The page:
And yet the vast majority of American citizens don’t believe they’re living in a Banana Republic. On the contrary, they believe they’re living in the Greatest Democracy on Earth, the Greatest Nation on Earth, the Leader of the Free World, the Shining Light on the Hill, etc, etc, etc – and of course it’s this jingoism, this lack of self-critical insight (with many, but not enough, honourable exceptions) that will make it so hard to effect change when Trump is dumped..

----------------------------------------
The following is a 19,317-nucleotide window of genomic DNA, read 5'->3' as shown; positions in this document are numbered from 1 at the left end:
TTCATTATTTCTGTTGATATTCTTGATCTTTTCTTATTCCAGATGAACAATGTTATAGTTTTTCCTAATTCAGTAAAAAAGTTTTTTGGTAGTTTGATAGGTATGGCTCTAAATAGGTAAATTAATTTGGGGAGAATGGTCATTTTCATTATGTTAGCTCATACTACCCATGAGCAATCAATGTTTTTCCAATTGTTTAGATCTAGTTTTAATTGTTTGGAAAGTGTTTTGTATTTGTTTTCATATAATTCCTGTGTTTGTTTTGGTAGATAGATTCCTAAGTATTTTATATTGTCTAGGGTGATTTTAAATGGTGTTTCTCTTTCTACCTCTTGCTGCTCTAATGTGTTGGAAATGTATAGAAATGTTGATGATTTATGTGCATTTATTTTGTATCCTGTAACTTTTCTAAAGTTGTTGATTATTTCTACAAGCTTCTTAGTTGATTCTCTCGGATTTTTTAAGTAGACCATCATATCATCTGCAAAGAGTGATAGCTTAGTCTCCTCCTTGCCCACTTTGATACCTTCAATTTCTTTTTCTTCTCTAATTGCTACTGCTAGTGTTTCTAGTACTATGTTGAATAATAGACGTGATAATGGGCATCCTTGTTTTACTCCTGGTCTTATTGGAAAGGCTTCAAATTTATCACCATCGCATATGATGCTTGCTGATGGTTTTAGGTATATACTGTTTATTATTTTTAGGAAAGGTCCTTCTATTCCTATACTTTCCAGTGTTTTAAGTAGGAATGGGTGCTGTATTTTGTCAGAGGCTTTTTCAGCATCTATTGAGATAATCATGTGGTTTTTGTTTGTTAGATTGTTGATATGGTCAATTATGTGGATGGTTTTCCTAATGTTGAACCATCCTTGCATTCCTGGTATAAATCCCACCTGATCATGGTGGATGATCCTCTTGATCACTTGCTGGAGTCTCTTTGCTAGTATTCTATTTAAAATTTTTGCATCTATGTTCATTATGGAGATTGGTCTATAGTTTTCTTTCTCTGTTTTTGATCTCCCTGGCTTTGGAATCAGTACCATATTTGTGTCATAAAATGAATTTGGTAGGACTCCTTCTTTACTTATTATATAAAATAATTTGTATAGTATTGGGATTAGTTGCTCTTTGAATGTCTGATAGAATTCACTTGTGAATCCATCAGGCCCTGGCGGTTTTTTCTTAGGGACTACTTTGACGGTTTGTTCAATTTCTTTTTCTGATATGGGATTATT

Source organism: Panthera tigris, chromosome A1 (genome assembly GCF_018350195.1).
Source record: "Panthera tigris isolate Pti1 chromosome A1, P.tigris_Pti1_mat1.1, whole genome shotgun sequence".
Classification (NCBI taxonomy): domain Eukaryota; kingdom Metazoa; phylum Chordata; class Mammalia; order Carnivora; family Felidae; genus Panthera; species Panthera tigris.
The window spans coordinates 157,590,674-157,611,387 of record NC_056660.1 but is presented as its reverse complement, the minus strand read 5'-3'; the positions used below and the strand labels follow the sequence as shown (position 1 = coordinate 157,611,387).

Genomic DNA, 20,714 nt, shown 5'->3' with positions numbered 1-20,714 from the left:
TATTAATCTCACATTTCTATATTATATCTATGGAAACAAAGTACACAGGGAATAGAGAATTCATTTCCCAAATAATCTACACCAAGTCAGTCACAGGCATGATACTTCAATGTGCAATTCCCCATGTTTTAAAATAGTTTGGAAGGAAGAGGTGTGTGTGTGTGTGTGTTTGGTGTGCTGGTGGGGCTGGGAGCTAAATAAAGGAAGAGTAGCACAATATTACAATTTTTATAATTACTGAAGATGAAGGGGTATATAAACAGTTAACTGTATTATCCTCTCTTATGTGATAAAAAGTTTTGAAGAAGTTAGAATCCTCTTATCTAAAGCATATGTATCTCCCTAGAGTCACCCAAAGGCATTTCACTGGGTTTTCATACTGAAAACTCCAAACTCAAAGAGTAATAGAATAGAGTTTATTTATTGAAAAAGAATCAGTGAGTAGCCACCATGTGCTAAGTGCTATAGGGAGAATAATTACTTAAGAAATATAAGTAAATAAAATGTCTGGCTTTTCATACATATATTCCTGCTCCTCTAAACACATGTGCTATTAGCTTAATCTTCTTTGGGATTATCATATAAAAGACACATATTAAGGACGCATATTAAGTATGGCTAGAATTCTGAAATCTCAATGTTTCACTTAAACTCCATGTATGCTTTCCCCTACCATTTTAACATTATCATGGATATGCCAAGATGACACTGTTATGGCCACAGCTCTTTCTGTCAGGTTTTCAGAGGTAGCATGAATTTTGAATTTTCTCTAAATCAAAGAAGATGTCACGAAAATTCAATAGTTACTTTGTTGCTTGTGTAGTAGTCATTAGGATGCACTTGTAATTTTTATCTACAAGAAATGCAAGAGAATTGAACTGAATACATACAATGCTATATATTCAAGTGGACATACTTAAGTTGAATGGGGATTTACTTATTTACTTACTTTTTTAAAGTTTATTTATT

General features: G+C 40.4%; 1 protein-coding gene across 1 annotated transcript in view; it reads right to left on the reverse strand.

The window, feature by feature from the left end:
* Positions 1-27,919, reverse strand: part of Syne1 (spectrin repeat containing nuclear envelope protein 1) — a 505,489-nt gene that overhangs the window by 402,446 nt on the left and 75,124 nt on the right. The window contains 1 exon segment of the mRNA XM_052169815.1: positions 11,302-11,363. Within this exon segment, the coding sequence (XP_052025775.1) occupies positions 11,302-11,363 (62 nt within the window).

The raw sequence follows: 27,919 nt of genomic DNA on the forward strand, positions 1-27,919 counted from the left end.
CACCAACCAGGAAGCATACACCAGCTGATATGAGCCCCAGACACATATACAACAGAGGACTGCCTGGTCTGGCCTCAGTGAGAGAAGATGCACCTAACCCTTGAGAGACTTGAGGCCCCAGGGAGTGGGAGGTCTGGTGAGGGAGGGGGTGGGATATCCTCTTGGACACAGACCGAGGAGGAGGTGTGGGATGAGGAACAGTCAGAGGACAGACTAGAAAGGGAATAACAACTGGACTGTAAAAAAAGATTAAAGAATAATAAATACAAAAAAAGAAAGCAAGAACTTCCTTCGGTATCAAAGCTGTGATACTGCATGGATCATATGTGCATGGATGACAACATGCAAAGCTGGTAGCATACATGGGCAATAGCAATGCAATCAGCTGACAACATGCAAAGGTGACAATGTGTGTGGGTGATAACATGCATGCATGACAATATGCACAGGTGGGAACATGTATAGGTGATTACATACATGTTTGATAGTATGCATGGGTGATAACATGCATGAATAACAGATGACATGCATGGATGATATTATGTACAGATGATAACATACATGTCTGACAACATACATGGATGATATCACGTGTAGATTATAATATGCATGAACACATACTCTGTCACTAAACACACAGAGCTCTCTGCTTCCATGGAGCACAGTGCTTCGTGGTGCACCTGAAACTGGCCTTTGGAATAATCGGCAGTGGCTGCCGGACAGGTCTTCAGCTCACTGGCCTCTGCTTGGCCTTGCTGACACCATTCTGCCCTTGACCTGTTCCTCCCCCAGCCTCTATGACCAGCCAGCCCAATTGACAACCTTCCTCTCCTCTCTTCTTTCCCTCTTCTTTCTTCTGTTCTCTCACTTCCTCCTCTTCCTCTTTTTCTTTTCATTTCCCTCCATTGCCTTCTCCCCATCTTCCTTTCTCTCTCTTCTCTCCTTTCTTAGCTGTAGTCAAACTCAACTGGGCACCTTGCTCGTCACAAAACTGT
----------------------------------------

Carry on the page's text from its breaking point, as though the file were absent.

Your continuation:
So, let’s start with direct election. It doesn’t happen under the Westminster system. In Australia we have general elections every three years. We vote for a local member in our electorate (in the US they’re called districts) as well as for the party of our choice federally. That’s to say, our general elections are the equivalent of the US mid-terms, only more important, as we don’t have a Presidential election. So, if the US had a similar system to us, their recent election would be the general election, the Democrats would have won government from the Republicans in a landslide, and the new Prime Minister, the leader of the Dems in the House, would be Nancy Pelosi, taking over from the retiring PM, Paul Ryan. Chuck Schumer, the leader in the Senate, would probably take up the position of Deputy PM, and the positions of Treasurer, Attorney-General, Foreign Minister etc, would have already been decided before the election, as they would have been the opposition spokespersons for those positions (aka shadow Attorney-General, shadow Treasurer, etc). The Prime Minister would have the power to swap those positions around and introduce new blood (called a Cabinet reshuffle), but of course all of these persons would have won their local electorates in the elections. Most would be experienced in the parliamentary system.